ECG Basics and Fundamentals: right axis deviation differential and ST segment elevation in rightward leads

ECG Weekly Workout with Dr. Amal Mattu


A 48-year-old woman presents to the ED with chest pain and near syncope. The following ECG is obtained:

Before watching this week’s video, ask yourself these questions:

  1. What ECG abnormalities do you notice?
  2. What is the axis?
  3. What is the most likely diagnosis?
Big thanks to Dr. Doug Sward for sharing his case this week!
Key Teaching Points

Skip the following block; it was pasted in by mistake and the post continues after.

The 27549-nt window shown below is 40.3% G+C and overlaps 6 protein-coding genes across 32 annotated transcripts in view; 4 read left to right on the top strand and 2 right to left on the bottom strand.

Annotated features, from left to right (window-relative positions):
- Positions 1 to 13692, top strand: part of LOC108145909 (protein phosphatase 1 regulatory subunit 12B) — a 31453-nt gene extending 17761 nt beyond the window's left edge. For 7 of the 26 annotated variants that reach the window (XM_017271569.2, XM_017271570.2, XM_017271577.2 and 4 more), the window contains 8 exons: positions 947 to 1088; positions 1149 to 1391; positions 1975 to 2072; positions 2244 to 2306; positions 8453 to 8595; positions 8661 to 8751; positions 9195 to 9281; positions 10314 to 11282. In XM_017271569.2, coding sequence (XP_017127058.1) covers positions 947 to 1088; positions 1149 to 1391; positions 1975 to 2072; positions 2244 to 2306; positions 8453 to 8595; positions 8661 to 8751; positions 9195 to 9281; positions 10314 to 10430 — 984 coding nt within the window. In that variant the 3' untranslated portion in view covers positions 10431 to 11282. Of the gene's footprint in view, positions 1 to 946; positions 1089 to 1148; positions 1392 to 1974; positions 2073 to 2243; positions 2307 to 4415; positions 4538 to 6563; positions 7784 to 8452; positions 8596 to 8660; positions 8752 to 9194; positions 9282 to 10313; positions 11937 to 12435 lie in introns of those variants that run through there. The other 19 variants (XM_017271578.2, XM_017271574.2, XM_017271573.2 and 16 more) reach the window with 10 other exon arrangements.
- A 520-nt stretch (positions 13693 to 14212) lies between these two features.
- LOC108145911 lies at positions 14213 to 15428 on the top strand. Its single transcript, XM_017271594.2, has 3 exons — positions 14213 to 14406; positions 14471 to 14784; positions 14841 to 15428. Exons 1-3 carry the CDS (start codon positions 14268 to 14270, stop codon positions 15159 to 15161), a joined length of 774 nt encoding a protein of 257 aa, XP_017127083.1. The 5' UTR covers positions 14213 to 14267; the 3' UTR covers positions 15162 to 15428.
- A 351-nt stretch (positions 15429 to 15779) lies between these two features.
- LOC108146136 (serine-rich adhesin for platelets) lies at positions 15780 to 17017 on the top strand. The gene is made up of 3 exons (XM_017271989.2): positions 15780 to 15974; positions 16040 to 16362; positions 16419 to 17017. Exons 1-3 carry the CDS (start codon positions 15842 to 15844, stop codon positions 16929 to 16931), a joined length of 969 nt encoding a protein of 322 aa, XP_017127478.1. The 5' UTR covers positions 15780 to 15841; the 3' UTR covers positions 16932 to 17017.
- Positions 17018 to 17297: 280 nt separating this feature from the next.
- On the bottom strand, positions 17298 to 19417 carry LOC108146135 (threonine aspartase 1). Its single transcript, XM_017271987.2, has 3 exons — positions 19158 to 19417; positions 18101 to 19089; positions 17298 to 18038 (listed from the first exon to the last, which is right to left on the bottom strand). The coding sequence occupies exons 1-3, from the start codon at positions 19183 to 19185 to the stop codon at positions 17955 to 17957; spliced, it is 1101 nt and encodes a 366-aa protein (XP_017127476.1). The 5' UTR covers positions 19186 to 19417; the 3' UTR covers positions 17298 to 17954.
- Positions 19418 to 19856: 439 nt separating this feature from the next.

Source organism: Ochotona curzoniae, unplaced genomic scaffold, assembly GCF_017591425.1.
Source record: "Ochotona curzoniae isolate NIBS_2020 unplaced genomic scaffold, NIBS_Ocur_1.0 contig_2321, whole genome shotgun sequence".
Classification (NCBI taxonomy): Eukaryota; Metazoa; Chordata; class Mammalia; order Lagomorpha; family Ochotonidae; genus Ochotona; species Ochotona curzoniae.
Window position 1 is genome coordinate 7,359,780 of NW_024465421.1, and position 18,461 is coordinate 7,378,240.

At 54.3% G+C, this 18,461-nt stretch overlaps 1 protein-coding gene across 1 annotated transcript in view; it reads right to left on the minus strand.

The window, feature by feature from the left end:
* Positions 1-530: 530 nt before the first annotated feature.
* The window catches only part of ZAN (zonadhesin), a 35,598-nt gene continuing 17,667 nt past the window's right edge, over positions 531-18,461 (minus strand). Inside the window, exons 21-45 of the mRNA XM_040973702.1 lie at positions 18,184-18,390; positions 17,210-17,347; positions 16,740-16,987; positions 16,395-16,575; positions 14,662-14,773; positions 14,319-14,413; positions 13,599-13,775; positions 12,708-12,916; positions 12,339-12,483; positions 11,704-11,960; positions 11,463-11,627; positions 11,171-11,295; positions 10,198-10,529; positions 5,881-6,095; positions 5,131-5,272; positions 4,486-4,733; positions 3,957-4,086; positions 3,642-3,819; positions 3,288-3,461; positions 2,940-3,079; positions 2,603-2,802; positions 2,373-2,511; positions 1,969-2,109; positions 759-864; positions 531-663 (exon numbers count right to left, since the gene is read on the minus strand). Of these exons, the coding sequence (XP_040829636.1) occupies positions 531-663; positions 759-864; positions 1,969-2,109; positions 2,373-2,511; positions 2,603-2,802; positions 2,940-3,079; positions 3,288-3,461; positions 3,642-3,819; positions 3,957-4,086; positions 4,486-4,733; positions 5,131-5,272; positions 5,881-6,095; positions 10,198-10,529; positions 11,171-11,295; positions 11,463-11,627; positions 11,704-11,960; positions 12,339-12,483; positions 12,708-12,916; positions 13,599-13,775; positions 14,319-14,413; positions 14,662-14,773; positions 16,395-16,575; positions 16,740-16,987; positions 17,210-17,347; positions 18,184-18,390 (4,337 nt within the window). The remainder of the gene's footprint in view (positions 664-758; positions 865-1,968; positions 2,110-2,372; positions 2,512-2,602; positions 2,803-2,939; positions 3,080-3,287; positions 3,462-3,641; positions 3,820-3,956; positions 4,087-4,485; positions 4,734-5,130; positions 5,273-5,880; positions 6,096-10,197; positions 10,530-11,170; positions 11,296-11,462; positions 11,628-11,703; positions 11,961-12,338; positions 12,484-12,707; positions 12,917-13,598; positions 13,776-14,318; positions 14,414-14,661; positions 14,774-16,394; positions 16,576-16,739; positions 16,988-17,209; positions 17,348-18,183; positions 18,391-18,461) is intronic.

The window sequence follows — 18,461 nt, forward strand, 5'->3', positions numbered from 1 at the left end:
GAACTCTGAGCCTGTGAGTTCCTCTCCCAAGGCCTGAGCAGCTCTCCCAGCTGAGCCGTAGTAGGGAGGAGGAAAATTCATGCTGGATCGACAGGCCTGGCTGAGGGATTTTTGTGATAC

Differential diagnoses for rightward axis

  • Acute pulmonary HTN – Acute (PE) & chronic lung disease (COPD)
  • Hyperkalemia
  • Na+channel blocker toxicity
  • Ventricular ectopy
  • Right ventricular hypertrophy
  • Left posterior fascicular block
  • Old lateral MI (from Q-waves in lead I)
  • Ventricular ectopy
  • Lead misplacement / Dextrocardia
  • Normal variant in young kids & thin adults with horizontally positioned hearts

Take-home Points:

  • PE and hyperkalemia can cause ST segment elevation
  • Especially in the rightward leads (V1, aVR, ± V2, III)